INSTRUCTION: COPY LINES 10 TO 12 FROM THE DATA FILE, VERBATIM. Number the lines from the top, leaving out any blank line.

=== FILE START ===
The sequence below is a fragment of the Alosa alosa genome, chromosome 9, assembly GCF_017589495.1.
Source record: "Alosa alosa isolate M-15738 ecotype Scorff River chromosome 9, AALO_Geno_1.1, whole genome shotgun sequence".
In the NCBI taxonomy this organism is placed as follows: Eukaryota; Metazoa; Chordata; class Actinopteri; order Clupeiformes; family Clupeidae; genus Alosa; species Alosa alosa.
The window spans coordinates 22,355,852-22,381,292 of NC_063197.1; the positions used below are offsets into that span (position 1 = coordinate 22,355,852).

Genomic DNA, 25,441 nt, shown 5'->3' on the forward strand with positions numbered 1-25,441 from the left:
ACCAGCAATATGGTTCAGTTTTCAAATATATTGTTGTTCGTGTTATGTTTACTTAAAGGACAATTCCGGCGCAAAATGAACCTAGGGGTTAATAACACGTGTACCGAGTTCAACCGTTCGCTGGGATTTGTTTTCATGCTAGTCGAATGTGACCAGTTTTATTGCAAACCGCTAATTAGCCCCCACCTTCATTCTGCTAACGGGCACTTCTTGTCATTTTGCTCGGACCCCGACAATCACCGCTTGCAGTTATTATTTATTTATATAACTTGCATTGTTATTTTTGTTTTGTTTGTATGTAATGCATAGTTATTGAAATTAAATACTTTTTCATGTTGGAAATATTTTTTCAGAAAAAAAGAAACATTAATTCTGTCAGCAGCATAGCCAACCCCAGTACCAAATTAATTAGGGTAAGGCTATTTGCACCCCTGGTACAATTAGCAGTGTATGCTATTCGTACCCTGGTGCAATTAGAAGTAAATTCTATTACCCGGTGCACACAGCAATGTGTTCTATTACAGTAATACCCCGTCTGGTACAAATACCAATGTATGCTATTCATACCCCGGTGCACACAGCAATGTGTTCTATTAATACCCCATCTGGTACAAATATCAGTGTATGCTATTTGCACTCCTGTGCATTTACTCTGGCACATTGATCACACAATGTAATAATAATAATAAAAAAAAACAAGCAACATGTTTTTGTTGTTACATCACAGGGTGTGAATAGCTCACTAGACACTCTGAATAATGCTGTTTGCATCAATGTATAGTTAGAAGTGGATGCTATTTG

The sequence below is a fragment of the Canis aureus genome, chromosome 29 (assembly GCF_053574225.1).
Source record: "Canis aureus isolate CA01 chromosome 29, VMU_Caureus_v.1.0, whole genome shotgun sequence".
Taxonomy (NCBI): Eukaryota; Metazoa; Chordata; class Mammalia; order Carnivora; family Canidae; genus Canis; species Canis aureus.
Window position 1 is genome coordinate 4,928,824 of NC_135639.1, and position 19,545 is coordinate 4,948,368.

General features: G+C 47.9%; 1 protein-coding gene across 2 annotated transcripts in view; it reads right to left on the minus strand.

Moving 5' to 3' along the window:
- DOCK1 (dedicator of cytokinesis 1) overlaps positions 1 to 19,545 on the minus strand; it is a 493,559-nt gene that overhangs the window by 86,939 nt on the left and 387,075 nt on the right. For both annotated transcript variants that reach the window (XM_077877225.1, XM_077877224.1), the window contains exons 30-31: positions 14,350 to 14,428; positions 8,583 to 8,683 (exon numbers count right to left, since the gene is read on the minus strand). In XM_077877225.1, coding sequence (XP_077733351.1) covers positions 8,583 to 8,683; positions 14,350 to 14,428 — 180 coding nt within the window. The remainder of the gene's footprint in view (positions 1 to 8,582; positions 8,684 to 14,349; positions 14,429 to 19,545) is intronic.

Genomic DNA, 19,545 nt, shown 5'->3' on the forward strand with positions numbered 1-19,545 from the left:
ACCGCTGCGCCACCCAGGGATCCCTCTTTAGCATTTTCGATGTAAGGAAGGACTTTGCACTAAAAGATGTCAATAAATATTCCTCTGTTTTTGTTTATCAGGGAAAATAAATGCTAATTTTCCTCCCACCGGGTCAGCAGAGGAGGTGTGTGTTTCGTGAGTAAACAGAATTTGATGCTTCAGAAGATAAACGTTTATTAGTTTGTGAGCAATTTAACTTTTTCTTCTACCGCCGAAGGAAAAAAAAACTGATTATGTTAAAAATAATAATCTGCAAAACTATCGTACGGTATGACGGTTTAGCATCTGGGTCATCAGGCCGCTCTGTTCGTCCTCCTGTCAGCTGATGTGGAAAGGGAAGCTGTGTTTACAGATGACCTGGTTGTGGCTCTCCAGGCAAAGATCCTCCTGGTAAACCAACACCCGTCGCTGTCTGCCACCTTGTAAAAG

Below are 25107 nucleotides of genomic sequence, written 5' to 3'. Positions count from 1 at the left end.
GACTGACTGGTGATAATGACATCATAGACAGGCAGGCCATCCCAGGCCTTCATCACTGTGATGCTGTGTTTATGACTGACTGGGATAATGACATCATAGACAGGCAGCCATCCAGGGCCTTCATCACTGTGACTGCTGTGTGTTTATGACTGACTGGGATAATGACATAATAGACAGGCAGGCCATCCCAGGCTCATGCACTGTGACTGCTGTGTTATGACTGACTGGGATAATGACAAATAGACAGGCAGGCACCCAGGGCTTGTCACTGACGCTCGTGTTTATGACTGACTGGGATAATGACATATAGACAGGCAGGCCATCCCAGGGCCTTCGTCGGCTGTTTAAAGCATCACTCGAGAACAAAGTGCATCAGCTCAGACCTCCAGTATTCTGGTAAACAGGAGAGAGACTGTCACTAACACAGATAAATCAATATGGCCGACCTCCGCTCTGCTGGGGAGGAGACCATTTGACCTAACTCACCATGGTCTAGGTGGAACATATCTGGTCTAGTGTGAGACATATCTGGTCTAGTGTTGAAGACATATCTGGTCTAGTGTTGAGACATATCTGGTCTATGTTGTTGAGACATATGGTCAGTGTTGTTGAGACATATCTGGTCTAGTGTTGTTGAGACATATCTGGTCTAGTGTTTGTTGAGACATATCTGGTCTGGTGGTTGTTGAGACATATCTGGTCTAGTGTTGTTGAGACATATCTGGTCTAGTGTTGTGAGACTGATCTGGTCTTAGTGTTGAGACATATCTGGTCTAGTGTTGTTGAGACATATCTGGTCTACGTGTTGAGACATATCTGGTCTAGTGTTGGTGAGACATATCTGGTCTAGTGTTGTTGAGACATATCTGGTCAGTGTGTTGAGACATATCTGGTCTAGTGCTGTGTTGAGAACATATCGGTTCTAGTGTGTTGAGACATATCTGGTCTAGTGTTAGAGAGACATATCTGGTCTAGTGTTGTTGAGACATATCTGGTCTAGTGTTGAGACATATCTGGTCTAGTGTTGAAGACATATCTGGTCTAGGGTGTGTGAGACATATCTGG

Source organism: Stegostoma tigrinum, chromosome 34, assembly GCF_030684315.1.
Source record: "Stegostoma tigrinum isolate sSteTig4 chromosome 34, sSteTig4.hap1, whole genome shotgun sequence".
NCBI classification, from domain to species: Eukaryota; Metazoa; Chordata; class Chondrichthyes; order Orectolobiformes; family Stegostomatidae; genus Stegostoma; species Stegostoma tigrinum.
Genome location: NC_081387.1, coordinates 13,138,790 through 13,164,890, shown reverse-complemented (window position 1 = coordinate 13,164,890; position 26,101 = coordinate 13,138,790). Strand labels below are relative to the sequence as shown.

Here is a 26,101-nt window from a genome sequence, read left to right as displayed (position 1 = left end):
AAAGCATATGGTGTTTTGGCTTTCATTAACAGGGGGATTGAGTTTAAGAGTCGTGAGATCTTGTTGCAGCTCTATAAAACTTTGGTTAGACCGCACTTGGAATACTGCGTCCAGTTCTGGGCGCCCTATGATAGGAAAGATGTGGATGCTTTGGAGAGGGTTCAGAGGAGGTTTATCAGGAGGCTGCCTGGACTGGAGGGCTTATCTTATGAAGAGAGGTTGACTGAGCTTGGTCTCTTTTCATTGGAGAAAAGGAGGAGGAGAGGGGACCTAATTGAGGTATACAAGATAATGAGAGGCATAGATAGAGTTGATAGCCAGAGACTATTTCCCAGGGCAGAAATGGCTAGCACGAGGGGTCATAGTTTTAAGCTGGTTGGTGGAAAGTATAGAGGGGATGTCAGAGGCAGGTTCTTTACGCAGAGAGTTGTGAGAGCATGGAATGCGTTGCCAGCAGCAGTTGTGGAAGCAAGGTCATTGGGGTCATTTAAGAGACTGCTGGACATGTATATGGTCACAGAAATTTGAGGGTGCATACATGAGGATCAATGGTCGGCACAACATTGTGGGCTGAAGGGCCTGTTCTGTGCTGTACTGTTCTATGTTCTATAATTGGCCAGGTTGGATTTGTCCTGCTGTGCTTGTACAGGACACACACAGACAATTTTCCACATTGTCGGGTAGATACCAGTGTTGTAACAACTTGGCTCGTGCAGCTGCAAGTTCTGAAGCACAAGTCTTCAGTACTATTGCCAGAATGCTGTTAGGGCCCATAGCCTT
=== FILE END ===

Window position 1 is genome coordinate 4,928,824 of NC_135639.1, and position 19,545 is coordinate 4,948,368.

General features: G+C 47.9%; 1 protein-coding gene across 2 annotated transcripts in view; it reads right to left on the minus strand.

Moving 5' to 3' along the window: